By Anushree Jois
Under the present Targeted Public Distribution System (TPDS) introduced by the National Food Security Act (NFSA), 2013, beneficiaries are entitled to food grains at subsidised rates. The Maharashtra government recently directed its district officials to shift households consisting of one or two members from the Antyodaya Anna Yojana (AAY) to the Priority Households (PHH) category. This move was justified as being necessary to prevent the wastage of food grains and to prevent the misuse of benefits under the yojana.
Background to the decision
The NFSA provided for the creation of the PHH while absorbing the existing AAY. Both these categories were recognised as ‘eligible households’. The PHH were eligible to receive five kilograms of food grains per person per household per month at subsidised rates of three rupees per kg of rice, two rupees per kg of wheat and one rupee per kg of coarse grains, while the AAY households were to continue to benefit from 35 kgs of foodgrains per household per month at the same subsidised rates as PHH.
The department of food and civil supplies of the state government issued a letter in September 2017, advising its district officials that while computerising ration cards, it found that several AAY cards belonged to households consisting of one or two members. As such, these cards were required to be cancelled and shifted to PHH. It was also suggested that any PHH consisting of five or more members could be in turn shifted in place of cancelled AAY ration cards.
The department appears to have issued such a directive as it viewed that AAY households consisting of one or two members did not consume all of the stipulated 35 kgs of food grains, resulting in wastage. There were also reports of excess food grains being sold in open market to shopkeepers and third parties. In order to curb wastage and prevent misuse of benefits under AAY, such a decision appears to have been taken.
Impact and evaluation
The decision of the department did not appear to be backed by statistical data, investigation and reports or by law. Out of 25 lakh families registered under AAY, close to 3.5 lakh families were required to be shifted to PHH. Several families were affected and protests followed in close to fourteen districts. Concerns were raised that the government had acted in violation of the Supreme Court’s directives on the NFSA. Subsequently, the department appears to have issued another letter to the district officials in October 2017 to implement its directive keeping in mind the court’s directives and clarified that the intention was to ensure subsidised grains were fully utilised.
Irrespective of the reasons assigned by the department, categorisation of households as AAY or PHH has to be carried out under the guidelines provided by law. Such guidelines for identifying the households under each category are different and so are the purposes of their creation and benefits granted. It is not a matter of discretion available to state governments to categorise households.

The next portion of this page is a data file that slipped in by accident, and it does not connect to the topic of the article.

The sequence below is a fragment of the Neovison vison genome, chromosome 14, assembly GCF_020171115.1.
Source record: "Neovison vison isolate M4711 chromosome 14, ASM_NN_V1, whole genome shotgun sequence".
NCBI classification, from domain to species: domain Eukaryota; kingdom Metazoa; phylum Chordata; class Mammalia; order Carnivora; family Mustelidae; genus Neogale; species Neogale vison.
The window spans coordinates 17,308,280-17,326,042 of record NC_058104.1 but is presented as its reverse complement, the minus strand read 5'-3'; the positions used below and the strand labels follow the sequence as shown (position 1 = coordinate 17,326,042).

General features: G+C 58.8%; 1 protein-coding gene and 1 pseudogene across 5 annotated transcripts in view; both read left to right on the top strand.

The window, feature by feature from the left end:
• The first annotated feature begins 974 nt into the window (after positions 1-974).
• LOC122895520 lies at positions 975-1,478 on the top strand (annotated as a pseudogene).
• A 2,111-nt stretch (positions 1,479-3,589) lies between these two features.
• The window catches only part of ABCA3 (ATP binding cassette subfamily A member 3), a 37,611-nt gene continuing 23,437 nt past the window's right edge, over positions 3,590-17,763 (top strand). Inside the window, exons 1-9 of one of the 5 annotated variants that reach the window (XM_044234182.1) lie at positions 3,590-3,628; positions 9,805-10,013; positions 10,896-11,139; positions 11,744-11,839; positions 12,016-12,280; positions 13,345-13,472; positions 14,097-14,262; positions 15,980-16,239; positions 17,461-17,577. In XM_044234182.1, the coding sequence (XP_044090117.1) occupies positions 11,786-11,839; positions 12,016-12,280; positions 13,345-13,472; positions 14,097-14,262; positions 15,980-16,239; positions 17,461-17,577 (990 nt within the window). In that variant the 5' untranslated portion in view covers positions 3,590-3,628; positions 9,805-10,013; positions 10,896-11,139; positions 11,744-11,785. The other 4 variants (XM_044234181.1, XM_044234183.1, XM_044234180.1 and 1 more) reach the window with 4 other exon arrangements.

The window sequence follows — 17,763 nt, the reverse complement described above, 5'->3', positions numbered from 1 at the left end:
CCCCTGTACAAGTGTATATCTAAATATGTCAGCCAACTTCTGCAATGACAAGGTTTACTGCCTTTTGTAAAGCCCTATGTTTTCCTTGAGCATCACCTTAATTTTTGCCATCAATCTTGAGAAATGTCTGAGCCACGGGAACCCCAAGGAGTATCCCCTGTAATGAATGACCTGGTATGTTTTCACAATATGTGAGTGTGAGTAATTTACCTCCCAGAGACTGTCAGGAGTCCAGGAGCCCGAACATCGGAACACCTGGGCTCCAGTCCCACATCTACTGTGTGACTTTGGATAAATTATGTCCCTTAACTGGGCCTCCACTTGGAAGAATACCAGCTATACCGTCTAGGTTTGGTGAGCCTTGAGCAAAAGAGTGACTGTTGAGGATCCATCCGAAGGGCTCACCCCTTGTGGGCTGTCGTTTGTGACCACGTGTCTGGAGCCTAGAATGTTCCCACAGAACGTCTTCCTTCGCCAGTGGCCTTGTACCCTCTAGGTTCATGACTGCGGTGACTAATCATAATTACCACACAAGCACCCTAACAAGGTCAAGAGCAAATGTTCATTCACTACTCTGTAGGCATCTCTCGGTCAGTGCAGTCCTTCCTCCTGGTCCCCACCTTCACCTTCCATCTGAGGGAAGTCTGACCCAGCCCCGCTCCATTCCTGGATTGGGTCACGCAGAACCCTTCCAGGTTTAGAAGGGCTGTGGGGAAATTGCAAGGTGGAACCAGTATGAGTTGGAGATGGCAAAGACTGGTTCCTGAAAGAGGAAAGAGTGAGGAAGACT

While both AAY and PHH is meant for the poor who are entitled to food grains at subsidised rates, the former is meant for the ‘poorest of the poor people’. AAY households do not have the ability to buy food grains even at subsidised rates around the year. These families have no stable income. Such families in Maharashtra include tribals, households headed by widows, landless agricultural labourers, rural artisans or craftsmen, daily wage workers such as rag pickers, handcart pullers, and HIV or leprosy affected personsns.
Cause for concern
The state government should prevent the leakage of food grains by addressing prevailing reasons, such as diversions by officials, agents and fair price shops, lack of good vigilance systems and wastage of grains at godowns. To achieve this end, the state government can ensure the strict adherence to NFSA, enact CORE PDS (use of smart cards and point-of-sale tracking), and the digitalisation of ration card database. The central government’s decision to mandate beneficiaries to link their ration cards to Aadhaar could also assist the state government in this regard. Also, to particularly address the issue of leakage by beneficiaries under AAY, the state government could propose an amendment to AAY and arrive at a limit on per person in a household, as in the case of PHH.
NFSA guarantees a legal right to food to eligible households. Any move of the government not in line with the Act is clearly a violation of such a legal right. The state government’s move to reclassify people falling under the AAY, under the garb of prevention of misuse while well-intended could, however, be violative of the Act and the guidelines thereunder.
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